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Three top Syrian officers defect to Turkey. How bad for Assad?

Such high-level defections have been rare so far. But if they become more frequent, they could cause Assad's regime to crumble from within.

By Correspondent / June 25, 2012

Demonstrators protest against Syria's President Bashar al-Assad in Kafrawaid, near Idlib, June 24.

Raad Al Fares/ Shaam News Network/REUTERS

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A handful of top Syrian military officers defected overnight from Bashar al-Assad's regime, seeking refuge in Turkey amid rising tensions between the neighbors.

The group included 33 soldiers and their families – a total of 224 people, including at least three with a rank of colonel or higher. One of those three may be a general, but reports on the rank of the third high-level defector remain inconclusive.

Defections among low-level Syrian conscript soldiers remain relatively common but such high-level defections have been relatively rare so far. If a general were among those who fled their posts in the Syrian Army, as some reports suggest, it would mark the 13th general to defect to Turkey since the uprising began about 16 months ago, reports Al Jazeera. Turkey is now host to nearly 33,000 Syrian refugees, the government announced last week.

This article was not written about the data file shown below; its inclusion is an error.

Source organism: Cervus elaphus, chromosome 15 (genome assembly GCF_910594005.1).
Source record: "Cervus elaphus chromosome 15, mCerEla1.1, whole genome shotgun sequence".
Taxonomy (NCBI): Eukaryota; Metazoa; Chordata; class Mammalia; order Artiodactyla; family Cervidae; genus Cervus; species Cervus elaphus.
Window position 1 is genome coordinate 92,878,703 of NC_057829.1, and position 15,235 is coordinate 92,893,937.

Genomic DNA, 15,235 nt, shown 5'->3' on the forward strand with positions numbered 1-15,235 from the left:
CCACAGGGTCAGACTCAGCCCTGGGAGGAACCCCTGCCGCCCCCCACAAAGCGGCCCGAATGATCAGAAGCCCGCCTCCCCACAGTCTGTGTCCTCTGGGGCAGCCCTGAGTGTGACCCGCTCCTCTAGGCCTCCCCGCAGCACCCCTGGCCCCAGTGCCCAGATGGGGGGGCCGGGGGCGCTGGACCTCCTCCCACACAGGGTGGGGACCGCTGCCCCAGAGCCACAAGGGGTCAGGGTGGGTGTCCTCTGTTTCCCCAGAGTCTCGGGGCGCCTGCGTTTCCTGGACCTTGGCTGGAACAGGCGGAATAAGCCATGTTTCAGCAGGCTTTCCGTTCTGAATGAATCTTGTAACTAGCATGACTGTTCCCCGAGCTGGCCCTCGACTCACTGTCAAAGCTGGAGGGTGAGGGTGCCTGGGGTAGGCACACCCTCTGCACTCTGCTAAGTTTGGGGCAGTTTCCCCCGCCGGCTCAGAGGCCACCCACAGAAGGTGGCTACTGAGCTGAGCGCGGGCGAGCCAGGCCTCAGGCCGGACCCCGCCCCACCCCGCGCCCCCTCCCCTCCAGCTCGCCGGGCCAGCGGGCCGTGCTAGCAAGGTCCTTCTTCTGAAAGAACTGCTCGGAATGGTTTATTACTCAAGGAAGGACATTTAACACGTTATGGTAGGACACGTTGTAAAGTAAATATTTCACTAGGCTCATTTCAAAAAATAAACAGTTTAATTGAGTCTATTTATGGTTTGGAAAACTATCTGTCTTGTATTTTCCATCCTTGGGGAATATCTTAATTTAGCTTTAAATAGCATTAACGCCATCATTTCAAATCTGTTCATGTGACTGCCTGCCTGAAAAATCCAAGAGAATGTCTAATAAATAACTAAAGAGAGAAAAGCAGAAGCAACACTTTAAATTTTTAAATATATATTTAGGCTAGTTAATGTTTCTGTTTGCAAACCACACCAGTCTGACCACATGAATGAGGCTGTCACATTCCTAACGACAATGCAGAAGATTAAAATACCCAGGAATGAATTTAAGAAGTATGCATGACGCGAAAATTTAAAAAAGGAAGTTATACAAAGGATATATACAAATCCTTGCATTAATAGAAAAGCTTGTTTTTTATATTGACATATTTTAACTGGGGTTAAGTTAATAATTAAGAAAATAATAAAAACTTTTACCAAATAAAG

While Assad loyalists still have plenty of weapons to inflict serious damage on rebel forces in Syria, the recent defections are bad news for Assad's regime. And they come at a time of worsening relations between Syria and Turkey, after a Turkish jet was shot down by Syria.

With international actors loath to launch a military intervention in Syria, such defections – if they become more widespread – are seen as one of the only actions that could lead Assad's regime to collapse.

“The military defections become more and more important for Assad's future as it appears that there will be no military response from Turkey, NATO, or the European Union after Syria shot down a Turkish jet. If the attack on Turkey isn't enough to warrant Western intervention, it seems that the only way Assad's regime will fall is if it crumbles from the inside,” writes the Atlantic’s Dashiell Bennett.

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